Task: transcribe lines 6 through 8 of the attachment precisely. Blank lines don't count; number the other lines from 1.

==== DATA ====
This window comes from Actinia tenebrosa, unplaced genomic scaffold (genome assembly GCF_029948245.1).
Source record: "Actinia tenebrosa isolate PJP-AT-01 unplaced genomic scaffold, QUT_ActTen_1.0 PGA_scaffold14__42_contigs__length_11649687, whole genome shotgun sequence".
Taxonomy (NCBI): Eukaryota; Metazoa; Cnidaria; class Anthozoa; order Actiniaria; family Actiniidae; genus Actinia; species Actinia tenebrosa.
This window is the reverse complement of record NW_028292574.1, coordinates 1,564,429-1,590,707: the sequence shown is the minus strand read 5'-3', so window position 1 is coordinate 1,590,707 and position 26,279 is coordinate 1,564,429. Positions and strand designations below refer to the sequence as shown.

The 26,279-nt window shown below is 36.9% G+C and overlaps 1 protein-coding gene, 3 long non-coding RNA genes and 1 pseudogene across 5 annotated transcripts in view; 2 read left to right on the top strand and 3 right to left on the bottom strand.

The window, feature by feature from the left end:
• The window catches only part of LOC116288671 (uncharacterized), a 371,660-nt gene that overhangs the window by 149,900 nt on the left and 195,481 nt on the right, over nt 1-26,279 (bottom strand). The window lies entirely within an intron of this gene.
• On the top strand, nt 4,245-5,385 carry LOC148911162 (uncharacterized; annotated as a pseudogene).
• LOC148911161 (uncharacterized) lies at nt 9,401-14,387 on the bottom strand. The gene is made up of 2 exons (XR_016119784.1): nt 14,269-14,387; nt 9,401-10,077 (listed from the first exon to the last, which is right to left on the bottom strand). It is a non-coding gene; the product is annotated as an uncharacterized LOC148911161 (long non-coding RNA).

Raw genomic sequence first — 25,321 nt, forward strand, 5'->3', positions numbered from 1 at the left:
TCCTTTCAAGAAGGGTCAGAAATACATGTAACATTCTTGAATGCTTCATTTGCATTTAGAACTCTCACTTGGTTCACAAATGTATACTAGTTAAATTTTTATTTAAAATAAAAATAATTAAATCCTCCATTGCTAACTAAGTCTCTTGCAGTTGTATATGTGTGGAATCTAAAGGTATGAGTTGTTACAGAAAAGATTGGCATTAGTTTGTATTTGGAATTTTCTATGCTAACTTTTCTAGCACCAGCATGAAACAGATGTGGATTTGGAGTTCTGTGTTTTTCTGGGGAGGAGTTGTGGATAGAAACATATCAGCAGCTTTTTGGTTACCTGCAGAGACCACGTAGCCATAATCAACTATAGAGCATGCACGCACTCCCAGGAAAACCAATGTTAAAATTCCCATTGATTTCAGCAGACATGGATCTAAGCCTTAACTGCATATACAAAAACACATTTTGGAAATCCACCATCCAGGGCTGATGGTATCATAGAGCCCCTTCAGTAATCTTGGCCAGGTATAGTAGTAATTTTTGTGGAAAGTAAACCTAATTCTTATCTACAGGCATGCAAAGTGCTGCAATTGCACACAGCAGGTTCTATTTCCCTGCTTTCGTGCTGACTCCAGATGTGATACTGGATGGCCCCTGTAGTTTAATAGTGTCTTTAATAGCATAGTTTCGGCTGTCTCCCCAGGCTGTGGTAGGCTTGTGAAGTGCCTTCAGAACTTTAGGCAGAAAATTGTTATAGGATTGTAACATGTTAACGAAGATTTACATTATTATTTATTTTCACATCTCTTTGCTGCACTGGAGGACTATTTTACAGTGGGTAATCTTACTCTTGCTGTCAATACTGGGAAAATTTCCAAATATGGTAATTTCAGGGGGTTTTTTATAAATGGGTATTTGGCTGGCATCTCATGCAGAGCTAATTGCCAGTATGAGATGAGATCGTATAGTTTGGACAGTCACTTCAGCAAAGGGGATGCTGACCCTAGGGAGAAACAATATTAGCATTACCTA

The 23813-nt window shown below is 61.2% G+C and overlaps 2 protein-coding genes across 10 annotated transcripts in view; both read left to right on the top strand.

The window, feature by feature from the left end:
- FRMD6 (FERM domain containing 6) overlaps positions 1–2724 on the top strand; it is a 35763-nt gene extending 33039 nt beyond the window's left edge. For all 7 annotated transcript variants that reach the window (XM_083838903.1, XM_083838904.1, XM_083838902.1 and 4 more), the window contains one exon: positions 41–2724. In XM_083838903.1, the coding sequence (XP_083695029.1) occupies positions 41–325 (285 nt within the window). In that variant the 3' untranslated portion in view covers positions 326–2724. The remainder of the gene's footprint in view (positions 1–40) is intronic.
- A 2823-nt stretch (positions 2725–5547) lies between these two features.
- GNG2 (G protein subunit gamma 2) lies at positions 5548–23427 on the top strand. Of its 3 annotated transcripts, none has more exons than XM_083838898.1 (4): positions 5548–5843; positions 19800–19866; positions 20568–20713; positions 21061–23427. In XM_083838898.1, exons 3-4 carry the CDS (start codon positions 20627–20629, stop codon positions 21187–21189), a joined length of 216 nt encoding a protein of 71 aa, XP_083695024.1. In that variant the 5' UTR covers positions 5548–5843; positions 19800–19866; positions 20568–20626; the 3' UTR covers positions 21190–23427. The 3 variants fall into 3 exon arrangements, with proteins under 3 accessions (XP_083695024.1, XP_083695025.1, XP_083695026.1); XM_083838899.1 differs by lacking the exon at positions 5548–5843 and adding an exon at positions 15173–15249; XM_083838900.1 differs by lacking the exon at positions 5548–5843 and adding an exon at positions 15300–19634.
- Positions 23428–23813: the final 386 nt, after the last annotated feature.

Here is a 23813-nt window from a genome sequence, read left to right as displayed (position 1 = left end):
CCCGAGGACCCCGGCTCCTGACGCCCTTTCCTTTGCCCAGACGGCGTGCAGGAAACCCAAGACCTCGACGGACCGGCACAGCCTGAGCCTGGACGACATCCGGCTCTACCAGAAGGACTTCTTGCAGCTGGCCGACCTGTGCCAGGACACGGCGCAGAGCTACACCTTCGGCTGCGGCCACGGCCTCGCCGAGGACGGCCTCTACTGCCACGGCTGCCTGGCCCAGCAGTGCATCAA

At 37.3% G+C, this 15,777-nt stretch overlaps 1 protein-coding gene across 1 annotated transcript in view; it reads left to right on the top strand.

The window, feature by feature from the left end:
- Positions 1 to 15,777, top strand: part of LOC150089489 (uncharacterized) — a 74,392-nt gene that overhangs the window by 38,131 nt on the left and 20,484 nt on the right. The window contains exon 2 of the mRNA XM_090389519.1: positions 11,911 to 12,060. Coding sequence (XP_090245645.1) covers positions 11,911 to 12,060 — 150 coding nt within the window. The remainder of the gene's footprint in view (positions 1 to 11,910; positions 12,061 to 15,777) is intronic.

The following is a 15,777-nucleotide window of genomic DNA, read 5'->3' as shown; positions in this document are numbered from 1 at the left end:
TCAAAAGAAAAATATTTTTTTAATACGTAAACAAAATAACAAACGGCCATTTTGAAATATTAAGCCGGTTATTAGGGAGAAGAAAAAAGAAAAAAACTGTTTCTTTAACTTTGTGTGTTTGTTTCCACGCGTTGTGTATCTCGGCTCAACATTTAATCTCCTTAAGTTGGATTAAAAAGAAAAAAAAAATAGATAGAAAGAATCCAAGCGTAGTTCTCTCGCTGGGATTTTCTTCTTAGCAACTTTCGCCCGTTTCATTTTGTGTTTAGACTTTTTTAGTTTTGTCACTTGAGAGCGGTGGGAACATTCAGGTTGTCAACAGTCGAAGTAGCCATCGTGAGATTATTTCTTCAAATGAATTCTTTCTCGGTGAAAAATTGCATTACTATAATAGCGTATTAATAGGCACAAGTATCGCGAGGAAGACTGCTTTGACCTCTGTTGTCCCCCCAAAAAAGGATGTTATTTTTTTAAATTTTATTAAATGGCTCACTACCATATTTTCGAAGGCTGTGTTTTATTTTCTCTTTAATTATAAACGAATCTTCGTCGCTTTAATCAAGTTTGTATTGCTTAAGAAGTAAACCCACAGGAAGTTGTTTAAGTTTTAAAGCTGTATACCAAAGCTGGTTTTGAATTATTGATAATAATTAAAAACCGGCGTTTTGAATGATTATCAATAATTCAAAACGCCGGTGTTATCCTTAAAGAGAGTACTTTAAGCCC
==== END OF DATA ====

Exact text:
The window, feature by feature from the left end:
• The window catches only part of LOC116288671 (uncharacterized), a 371,660-nt gene that overhangs the window by 149,900 nt on the left and 195,481 nt on the right, over nt 1-26,279 (bottom strand). The window lies entirely within an intron of this gene.
• On the top strand, nt 4,245-5,385 carry LOC148911162 (uncharacterized; annotated as a pseudogene).